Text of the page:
Global Health

COVID-19: What you need to know about the coronavirus pandemic on 26 May

People wearing face masks use their phones while sitting inside a shopping mall amid the outbreak of the coronavirus disease (COVID-19), in Tangerang, on the outskirts of Jakarta, Indonesia, May 26, 2020. REUTERS/Willy Kurniawan - RC24WG9BJZBK

Social distancing measures on display at a shopping mall in the Indonesian capital, Jakarta. Image: REUTERS/Willy Kurniawan

Ross Chainey
Content Lead, UpLink, World Economic Forum
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Global Health

  • This daily round-up brings you a selection of the latest news updates on the COVID-19 coronavirus pandemic, as well as tips and tools to help you stay informed and protected.
  • Today's top stories: WHO warns of second COVID-19 peak; trial of hydroxycholoroquine suspended; rights group warns of impact on children; and how to stay safe while flying.
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What is the World Economic Forum doing about the coronavirus outbreak?

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1. How COVID-19 is affecting the globe

Countries where coronavirus infections are declining could still face an “immediate second peak” if they let up too soon on measures to halt the outbreak, the World Health Organization (WHO) warned on Monday.

Dr Michael J. Ryan, Chief Executive Director of the WHO Health Emergencies Programme said that while many cases are declining in some countries, they are still increasing in Central and South America, South Asia and Africa.

Epidemics often come in waves, Ryan said, and outbreaks could come back later this year in places where the first wave has subsided. There was also a chance that infection rates could rise again more quickly if measures to halt the first wave were lifted too soon.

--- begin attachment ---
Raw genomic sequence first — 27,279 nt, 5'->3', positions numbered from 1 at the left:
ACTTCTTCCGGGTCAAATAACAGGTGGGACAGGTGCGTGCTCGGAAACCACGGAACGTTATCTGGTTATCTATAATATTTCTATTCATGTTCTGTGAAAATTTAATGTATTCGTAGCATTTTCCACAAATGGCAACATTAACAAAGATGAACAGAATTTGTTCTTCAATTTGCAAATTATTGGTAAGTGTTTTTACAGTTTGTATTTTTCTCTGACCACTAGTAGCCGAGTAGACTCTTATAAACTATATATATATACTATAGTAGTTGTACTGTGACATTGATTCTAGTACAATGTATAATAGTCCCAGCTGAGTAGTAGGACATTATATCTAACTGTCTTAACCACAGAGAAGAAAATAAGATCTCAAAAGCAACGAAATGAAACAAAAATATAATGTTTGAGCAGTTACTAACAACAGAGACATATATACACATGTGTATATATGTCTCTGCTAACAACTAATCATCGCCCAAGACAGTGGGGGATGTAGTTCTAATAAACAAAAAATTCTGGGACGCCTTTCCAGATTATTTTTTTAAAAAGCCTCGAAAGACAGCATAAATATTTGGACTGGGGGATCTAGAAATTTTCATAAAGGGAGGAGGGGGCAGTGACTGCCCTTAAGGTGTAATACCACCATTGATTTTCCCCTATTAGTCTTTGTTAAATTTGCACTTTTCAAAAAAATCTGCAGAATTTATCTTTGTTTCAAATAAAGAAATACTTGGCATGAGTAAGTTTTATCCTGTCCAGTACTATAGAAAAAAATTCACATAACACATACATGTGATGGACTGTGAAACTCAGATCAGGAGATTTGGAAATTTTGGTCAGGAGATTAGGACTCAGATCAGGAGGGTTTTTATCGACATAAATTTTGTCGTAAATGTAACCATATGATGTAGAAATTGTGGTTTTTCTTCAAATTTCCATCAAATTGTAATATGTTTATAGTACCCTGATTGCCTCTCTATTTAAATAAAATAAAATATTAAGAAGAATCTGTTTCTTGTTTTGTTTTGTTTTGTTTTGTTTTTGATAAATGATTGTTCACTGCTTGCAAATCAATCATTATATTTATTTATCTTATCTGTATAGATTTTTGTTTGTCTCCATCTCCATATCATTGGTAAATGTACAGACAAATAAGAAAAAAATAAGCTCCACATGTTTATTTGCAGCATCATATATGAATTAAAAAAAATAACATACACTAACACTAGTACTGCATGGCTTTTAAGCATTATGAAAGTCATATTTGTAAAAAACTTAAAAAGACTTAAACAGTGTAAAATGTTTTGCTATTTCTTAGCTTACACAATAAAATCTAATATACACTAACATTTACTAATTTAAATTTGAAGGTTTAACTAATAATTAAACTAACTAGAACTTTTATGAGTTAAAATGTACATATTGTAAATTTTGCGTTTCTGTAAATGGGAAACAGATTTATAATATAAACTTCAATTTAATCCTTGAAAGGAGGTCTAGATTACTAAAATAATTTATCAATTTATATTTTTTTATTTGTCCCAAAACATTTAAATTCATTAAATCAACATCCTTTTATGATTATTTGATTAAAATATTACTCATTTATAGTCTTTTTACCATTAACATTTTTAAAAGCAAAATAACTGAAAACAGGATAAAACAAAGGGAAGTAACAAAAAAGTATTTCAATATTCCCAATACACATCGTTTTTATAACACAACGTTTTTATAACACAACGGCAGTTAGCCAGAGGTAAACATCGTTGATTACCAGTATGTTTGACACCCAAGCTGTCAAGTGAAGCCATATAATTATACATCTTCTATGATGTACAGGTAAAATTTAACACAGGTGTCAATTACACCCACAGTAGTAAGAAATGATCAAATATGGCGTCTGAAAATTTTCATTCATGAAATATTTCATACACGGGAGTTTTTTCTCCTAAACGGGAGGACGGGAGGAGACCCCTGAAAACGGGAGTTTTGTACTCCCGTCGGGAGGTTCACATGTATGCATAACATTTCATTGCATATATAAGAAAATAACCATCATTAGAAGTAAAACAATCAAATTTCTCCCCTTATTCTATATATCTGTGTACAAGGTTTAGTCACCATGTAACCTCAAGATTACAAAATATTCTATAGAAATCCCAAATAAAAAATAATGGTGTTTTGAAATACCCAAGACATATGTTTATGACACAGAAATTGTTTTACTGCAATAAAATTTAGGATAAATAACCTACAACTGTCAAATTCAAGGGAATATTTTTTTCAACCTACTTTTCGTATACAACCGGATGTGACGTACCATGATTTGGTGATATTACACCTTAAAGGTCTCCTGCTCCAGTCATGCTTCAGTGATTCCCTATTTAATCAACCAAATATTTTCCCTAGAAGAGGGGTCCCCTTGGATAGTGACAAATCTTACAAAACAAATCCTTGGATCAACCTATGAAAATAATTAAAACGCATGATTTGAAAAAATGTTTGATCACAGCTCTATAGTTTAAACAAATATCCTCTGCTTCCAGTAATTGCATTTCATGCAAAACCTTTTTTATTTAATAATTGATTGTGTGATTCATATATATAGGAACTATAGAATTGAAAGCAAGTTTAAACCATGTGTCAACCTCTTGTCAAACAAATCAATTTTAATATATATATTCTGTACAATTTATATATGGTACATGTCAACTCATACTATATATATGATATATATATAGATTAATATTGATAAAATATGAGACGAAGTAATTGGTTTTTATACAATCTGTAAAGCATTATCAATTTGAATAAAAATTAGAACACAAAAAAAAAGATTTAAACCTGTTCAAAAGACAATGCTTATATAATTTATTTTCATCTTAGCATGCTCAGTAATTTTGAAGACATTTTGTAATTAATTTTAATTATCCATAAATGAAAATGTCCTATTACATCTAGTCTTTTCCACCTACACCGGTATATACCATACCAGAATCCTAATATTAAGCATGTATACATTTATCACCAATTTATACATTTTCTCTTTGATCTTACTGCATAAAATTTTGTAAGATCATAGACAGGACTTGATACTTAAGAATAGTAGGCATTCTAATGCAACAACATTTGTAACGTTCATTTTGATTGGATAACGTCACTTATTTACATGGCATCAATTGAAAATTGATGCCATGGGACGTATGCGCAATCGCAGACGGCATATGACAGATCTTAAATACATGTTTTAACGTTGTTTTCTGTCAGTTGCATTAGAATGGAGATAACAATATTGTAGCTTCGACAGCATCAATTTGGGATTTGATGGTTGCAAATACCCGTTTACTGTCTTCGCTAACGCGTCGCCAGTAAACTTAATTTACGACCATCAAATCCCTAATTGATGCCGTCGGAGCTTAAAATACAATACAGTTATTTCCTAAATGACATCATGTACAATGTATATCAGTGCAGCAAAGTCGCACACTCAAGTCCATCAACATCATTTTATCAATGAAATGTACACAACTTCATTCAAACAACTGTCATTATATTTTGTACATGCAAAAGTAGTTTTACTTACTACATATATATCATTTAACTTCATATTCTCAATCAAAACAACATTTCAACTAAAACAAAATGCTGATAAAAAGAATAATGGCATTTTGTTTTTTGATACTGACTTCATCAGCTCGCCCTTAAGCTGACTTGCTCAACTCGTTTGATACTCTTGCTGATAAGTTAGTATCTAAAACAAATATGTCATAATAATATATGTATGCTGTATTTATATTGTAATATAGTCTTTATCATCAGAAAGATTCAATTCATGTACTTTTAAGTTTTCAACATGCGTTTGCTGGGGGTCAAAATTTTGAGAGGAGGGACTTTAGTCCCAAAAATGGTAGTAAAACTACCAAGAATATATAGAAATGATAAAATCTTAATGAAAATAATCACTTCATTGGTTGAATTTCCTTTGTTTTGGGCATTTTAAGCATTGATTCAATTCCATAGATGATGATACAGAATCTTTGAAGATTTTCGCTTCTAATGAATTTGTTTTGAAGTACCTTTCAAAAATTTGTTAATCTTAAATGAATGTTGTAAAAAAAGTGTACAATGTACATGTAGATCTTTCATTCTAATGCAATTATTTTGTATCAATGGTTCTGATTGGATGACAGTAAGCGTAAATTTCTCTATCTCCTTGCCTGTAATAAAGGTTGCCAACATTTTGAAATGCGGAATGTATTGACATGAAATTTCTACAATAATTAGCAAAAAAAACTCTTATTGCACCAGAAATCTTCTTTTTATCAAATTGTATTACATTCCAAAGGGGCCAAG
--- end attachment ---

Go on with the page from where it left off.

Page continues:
“When we speak about a second wave classically what we often mean is there will be a first wave of the disease by itself, and then it recurs months later. And that may be a reality for many countries in a number of months’ time,” Ryan said.

According to tracking by the Johns Hopkins University, the total number of people infected with the coronavirus has now surpassed 5 million. As of May 22, 2020, the cumulative number of cases in the United States has reached 1.6 million - making it by far the most affected country in terms of total cases.
Image: Statista

On 22 May, The Lancet published an observational study on the drugs hydroxycholoroquine and chloraquine, namely on their effects on hospital patients suffering from the novel coronavirus. The authors estimated a "higher mortality rate" among patients receiving the drug, with risk of death increasing by 34% and serious heart arrhythmias by 137%.

In the meantime, a group of participants in the WHO's Solidarity Trial announced that until they can evaluate the drug's potential harms and benefits, they would place a "temporary pause" of the hydroxychloroquine section of the trial, while the data is reviewed by the Data Safety Monitoring Board.

"I wish to reiterate that these drugs are accepted as generally safe for use in patients with autoimmune diseases or malaria," WHO Director-General Dr Tedros Adhanom Ghebreyesus said during an online briefing on Monday.

Have you read?

With lockdown restrictions beginning to ease in some countries, many people are starting to ask when they can travel again. Typically, this means getting on a plane.

But is it safe, and how can you make the experience as safe as possible?

In this article, an epidemiologist and an exposure scientist walk you through how to minimize the risk of exposure to COVID-19 during air travel.

As well as using simple hygiene tips and arming yourself with specific knowledge about your airport and flight, they advise adopting a method called a "Heirarchy of Control" - a strategy often used by healthcare professionals.

"This approach does two things," the authors write. "It focuses on strategies to control exposures close to the source. Second, it minimizes how much you have to rely on individual human behavior to control exposure. It’s important to remember you may be infectious and everyone around you may also be infectious."

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The 'Heirarchy of Control' focuses on strategies to control exposures close to the source. Image: CDC
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